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TRANSFER OPTION: The downtown Springfield office for Positronic Industries is expected to get an influx of workers transferred from the Mount Vernon plant.
SBJ photo by Wes Hamilton
TRANSFER OPTION: The downtown Springfield office for Positronic Industries is expected to get an influx of workers transferred from the Mount Vernon plant.

Positronic shifting most of Mount Vernon operations to Springfield

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Positronic Industries Inc. plans to move the majority of its Mount Vernon operations to its plants in Springfield, according to a Sept. 20 Worker Adjustment and Retraining Notification Act notice filed with the state.

John Gentry, the company’s president and CEO, this morning confirmed the shift of all but the Mount Vernon plant’s molding operations to its Queen City locations at 423 N. Campbell Ave. and 1325 N. Eldon Ave. About 93 employees are affected, he said, and all have the opportunity to transfer to Springfield. Otherwise, they’ll be let go. The action is scheduled to occur around Dec. 1, according to the WARN notice issued to the state Department of Economic Development.

“We needed to consolidate to save some costs,” Gentry said, declining to disclose specific figures. “It’ll mean a few percent to our bottom line.”

The manufacturer of electronic connectors and cable assemblies has watched large portions of its business shift overseas as clients, most notably Honeywell International Inc. (NYSE: HON), move operations to Asia.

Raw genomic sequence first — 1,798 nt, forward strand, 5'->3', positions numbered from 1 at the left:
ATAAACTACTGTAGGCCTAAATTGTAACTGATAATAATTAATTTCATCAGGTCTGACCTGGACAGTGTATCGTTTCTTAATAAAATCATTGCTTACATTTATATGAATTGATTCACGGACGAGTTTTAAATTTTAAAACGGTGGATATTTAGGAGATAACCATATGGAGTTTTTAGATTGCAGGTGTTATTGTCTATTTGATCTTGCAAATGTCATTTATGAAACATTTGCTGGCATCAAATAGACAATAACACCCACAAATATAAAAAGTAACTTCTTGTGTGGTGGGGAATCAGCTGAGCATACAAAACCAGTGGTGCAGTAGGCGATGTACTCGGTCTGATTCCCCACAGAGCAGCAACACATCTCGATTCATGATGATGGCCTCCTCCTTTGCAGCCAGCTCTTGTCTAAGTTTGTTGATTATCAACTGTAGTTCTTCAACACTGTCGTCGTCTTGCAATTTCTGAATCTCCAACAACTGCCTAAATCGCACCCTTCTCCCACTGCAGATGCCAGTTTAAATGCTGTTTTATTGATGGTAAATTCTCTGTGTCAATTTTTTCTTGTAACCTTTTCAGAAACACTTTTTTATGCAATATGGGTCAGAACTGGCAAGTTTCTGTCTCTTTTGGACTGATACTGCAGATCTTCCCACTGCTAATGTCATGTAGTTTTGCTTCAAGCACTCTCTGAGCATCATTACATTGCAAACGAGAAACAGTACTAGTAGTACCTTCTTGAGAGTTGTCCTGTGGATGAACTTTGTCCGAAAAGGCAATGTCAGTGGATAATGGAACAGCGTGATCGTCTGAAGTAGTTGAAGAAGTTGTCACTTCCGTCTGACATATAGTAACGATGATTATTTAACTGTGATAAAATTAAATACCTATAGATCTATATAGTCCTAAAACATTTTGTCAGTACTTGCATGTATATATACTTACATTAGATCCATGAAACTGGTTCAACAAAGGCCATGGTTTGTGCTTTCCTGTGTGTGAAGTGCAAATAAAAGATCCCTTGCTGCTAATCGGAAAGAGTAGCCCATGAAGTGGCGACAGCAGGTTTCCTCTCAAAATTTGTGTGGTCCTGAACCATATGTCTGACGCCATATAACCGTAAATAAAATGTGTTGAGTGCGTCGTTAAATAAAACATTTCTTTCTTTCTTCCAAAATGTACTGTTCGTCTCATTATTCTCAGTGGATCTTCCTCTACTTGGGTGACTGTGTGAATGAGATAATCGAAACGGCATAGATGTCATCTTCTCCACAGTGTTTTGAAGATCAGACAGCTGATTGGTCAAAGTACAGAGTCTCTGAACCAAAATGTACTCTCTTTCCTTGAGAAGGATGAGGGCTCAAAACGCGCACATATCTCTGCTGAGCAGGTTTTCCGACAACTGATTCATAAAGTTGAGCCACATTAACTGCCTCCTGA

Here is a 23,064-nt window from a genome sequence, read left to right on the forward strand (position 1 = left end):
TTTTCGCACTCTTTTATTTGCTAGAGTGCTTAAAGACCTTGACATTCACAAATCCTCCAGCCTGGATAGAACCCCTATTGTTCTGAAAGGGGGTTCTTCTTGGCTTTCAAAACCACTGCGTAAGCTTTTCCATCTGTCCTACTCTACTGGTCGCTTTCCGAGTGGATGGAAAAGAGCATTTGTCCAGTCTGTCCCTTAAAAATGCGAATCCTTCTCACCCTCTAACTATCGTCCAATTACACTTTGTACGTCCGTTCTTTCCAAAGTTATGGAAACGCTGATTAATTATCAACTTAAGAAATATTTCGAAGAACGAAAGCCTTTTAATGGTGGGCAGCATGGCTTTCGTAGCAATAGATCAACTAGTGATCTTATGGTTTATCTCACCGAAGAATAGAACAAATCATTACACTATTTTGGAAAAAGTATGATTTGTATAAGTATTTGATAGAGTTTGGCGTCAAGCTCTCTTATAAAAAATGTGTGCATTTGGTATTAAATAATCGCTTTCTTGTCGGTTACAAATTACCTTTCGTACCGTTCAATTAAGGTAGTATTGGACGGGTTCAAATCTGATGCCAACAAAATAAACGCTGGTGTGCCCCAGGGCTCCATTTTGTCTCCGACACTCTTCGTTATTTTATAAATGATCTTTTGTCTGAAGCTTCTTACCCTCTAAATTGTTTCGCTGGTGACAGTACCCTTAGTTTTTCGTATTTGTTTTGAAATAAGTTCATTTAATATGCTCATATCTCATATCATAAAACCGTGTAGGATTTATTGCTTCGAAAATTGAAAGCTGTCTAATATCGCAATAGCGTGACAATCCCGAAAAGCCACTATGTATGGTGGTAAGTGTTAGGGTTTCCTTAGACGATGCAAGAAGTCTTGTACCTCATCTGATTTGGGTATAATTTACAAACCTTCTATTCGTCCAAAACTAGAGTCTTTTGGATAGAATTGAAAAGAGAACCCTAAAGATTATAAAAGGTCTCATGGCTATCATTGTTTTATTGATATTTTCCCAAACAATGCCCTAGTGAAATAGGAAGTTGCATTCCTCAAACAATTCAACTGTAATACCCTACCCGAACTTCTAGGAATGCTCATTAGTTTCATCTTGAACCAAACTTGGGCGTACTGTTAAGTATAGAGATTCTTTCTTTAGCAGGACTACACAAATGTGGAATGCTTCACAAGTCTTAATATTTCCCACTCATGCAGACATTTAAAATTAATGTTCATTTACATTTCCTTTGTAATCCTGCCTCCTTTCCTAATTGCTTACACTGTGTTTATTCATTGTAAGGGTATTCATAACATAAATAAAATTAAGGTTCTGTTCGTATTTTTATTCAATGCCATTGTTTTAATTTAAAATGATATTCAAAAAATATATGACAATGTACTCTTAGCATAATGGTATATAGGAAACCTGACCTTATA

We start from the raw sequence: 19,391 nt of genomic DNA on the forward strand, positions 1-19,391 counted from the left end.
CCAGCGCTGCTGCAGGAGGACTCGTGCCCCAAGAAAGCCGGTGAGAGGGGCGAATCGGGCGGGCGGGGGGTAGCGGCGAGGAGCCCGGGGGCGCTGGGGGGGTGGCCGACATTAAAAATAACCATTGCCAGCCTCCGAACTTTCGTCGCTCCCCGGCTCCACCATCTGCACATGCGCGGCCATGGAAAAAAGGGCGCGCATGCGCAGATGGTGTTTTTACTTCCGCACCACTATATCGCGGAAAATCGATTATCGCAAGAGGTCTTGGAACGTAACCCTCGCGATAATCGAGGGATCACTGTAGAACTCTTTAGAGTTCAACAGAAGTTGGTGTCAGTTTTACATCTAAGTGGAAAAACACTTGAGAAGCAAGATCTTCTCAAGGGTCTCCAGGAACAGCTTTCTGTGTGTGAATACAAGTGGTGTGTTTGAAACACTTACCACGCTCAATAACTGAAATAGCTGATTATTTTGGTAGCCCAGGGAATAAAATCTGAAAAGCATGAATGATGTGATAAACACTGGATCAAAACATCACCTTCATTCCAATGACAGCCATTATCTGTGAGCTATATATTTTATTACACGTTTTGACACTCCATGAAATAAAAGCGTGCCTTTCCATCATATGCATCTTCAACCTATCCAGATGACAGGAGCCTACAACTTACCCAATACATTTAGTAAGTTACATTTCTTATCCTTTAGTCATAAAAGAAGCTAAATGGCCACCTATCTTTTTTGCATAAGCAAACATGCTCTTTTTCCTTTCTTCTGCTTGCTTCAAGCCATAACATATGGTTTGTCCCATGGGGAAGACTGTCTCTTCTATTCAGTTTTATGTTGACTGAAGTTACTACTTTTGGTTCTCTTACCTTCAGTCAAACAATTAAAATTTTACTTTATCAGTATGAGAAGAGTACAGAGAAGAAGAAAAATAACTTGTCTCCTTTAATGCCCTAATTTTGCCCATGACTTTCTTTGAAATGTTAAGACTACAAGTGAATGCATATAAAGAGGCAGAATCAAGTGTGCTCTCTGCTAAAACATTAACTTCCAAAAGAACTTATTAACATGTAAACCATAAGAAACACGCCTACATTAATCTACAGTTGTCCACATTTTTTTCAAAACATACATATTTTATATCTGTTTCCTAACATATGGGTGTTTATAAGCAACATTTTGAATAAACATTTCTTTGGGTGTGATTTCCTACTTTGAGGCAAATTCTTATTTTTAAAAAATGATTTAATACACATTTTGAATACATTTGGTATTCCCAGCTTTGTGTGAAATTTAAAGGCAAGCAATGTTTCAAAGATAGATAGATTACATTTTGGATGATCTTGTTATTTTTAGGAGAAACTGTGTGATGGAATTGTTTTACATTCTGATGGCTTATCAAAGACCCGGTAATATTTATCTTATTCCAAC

“Over the last 15 years, American companies have moved manufacturing technology to Asia. The cost to manufacture in China, for example, is significantly less than in the U.S.,” Gentry said. “We have hunkered down for all these years, still thinking that business was going to come back. We found ourselves with three operations in Missouri, and we weren’t as efficient as we needed to be.

“We’re not able to serve the market in Asia from Missouri.”

Still, about half of Positronic’s revenue comes from North America, he said, noting the Springfield plants are critical.

The company’s defense contractor clients, such as Lockheed Martin Corp (NYSE: LMT), for instance, typically require products made in the United States when selling to their own North American buyers.

“A military manufacturer can’t export product without government approval,” Gentry said. “They want to maintain the ability to manufacture product so our country can defend itself. We don’t want to rely on foreign sources.”

Positronic’s Mount Vernon plant currently employs around 120, less than the 264 staff members in Springfield and 800 around the world. With the change, Gentry said about 30, including temporary workers, would remain in Mount Vernon.

Positronic, which opened its Mount Vernon plant at 601 W. Hayward Drive in 1999, also has operations in Puerto Rico, France, Singapore and India, according to its website. Declining to disclose revenue, Gentry said Positronic grew its global sales by about 7 percent during its fiscal year that ended in August.

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